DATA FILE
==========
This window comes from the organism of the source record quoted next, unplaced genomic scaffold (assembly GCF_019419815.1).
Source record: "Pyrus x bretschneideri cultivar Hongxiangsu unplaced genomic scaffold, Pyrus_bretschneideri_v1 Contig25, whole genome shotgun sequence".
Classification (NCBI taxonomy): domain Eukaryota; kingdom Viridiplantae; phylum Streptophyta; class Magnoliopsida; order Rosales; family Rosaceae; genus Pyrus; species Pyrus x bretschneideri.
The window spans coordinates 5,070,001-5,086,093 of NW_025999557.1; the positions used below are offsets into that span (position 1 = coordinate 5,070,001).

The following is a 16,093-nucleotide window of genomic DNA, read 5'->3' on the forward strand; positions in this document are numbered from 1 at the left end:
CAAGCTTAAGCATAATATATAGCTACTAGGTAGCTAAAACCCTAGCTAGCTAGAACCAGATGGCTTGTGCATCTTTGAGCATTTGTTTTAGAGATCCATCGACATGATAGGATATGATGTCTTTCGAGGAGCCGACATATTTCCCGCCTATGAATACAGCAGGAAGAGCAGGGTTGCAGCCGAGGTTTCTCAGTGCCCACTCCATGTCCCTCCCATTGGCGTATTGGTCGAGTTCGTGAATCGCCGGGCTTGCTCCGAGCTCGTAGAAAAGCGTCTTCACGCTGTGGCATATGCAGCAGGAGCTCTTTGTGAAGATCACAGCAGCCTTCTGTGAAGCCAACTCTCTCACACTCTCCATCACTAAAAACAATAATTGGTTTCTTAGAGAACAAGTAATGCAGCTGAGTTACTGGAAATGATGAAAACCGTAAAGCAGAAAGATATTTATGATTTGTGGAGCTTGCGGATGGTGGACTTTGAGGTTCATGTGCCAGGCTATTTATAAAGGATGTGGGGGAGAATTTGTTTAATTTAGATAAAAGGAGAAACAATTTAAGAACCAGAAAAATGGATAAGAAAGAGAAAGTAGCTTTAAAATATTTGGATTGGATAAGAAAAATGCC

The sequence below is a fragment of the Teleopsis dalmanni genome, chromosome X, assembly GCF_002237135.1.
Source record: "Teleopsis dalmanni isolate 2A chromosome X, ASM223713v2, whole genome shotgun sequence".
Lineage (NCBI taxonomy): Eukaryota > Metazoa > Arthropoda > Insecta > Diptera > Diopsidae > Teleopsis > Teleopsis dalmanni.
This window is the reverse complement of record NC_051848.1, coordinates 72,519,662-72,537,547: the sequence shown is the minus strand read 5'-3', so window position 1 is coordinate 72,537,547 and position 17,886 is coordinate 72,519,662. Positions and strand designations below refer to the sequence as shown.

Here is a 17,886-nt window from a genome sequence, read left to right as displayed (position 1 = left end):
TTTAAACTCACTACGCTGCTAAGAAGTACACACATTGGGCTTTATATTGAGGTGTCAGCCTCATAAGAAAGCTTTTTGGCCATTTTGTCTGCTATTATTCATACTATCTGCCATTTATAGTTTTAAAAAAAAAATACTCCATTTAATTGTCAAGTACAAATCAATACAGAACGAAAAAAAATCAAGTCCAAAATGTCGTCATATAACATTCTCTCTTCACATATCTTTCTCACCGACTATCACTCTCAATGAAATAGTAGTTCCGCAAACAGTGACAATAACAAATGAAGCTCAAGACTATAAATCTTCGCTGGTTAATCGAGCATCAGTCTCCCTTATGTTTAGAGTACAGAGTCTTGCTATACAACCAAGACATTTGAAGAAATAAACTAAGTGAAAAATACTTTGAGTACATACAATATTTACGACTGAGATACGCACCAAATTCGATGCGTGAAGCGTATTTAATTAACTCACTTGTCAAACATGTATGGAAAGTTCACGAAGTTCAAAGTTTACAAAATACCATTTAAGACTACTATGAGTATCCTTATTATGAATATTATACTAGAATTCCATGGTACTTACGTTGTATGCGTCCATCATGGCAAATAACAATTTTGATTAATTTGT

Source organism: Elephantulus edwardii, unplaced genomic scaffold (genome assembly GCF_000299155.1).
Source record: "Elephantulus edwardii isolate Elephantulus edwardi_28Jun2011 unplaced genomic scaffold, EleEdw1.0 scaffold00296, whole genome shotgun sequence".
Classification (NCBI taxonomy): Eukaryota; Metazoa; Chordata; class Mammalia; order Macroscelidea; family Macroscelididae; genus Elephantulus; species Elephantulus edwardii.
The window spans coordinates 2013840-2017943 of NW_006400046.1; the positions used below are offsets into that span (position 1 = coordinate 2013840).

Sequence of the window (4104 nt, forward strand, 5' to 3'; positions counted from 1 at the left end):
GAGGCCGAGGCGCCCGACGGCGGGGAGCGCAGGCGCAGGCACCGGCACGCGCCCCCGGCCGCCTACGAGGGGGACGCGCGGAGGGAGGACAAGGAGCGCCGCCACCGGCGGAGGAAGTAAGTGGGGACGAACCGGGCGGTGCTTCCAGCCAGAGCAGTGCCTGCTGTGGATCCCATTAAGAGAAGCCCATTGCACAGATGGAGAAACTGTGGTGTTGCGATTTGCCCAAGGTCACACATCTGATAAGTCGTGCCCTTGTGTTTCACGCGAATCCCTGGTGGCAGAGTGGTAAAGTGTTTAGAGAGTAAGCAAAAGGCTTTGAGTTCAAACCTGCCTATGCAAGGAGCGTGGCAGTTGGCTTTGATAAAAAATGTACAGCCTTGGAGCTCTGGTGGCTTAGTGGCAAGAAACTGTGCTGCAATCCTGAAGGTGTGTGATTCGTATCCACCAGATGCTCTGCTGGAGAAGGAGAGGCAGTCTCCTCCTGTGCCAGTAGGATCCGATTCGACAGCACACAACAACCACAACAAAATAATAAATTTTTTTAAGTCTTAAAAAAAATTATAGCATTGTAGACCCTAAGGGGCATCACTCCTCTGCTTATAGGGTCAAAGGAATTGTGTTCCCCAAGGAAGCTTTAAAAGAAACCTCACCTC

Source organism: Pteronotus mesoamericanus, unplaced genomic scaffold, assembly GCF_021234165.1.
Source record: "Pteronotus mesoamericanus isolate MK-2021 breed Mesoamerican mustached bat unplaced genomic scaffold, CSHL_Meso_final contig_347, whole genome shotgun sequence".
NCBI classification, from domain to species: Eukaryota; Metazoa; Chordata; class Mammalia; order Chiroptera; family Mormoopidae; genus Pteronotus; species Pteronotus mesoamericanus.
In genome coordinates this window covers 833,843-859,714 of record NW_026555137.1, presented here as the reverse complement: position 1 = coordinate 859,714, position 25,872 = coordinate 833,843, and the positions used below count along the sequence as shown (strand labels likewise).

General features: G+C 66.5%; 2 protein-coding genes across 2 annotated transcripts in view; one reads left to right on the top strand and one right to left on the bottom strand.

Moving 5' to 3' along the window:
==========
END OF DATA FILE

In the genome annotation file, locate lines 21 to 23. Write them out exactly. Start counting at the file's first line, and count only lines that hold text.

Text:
NCBI classification, from domain to species: Eukaryota; Metazoa; Chordata; class Mammalia; order Chiroptera; family Mormoopidae; genus Pteronotus; species Pteronotus mesoamericanus.
In genome coordinates this window covers 833,843-859,714 of record NW_026555137.1, presented here as the reverse complement: position 1 = coordinate 859,714, position 25,872 = coordinate 833,843, and the positions used below count along the sequence as shown (strand labels likewise).

General features: G+C 66.5%; 2 protein-coding genes across 2 annotated transcripts in view; one reads left to right on the top strand and one right to left on the bottom strand.